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Assigned: Essays in Idleness (2326-2342).

Essays in Idleness

1. On 2329, Kenko explains why the uncertainties of life matter more to him than the things we take for granted. Why is uncertainty so valuable, in his view? Consider also what he writes about "imperfection" (2336, #82) and about "the beginnings and ends" of things (2337, #137). Why are imperfection and incompleteness better, in their way, than perfection and completeness?

2. On 2332-33 and again on 2337-39, Kenko deals with a theme common in his text -- death and the reaction of living people to death. What insights does he offer in this regard -- is there a "right" way to regard one's death or the death of others? Is there any way to escape from the universal anxiety that besets human beings in the face of death?

3. Kenko was a Buddhist monk who lived in uncertain times, so it's understandable that he would emphasize the value of detachment from the flow of life, from strong emotions, and so forth. But that doesn't mean he has no insight into the province of accomplishment: on 2339-41, what advice does he offer about the best way to make progress in learning and, more generally, in achieving something you want to do?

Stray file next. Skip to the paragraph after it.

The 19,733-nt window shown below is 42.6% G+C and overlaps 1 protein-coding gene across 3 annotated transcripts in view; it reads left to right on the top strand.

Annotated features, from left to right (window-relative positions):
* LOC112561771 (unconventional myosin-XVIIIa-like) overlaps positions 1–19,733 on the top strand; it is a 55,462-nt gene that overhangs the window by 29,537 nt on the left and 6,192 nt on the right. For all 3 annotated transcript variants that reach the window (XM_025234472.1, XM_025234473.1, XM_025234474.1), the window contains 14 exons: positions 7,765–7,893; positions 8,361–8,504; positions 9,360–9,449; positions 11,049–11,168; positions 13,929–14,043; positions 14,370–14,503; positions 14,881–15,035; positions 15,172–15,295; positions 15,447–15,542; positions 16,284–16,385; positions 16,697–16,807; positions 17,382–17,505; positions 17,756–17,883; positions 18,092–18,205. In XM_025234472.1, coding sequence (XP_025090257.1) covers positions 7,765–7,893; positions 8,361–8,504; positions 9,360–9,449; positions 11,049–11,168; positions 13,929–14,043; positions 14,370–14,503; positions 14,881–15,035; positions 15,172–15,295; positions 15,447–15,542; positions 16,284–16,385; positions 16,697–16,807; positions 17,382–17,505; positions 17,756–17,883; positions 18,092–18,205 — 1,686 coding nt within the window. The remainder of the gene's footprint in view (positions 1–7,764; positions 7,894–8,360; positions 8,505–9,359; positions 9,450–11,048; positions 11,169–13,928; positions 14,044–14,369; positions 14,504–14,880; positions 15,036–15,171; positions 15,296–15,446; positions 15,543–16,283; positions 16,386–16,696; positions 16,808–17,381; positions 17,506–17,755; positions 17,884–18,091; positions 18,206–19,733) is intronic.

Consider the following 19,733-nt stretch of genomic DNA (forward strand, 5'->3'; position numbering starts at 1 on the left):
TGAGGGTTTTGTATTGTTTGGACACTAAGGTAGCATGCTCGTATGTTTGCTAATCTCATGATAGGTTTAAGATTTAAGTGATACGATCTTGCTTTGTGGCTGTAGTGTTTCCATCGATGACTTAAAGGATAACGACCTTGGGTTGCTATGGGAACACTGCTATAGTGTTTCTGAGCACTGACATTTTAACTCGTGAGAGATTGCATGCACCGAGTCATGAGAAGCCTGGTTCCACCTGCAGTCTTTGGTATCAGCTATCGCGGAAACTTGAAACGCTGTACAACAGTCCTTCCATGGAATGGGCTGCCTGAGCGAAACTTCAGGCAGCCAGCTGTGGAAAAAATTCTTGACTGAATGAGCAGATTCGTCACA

4. Compare the way Kenko handles any one subject with the way Sei Shonagon deals with the same subject -- which do you prefer, and why? The two authors write from very different positions, so in your response, don't dismiss Shonagon simply for being an aristocratic lady-in-waiting, or Kenko for being a rather gloomy priest in bad times.

Edition: Lawall, Sarah, ed. The Norton Anthology of World Literature. 2nd edition. Volumes 1ABC. New York: Norton, 2002. ISBN A = 0-393-97755-2, B = 0-393-97756-0, C = 0-393-97757-9.

Created by admin. Last Modification: Thursday 04 August, 2011 07:04:14 PM PDT by admin_main.

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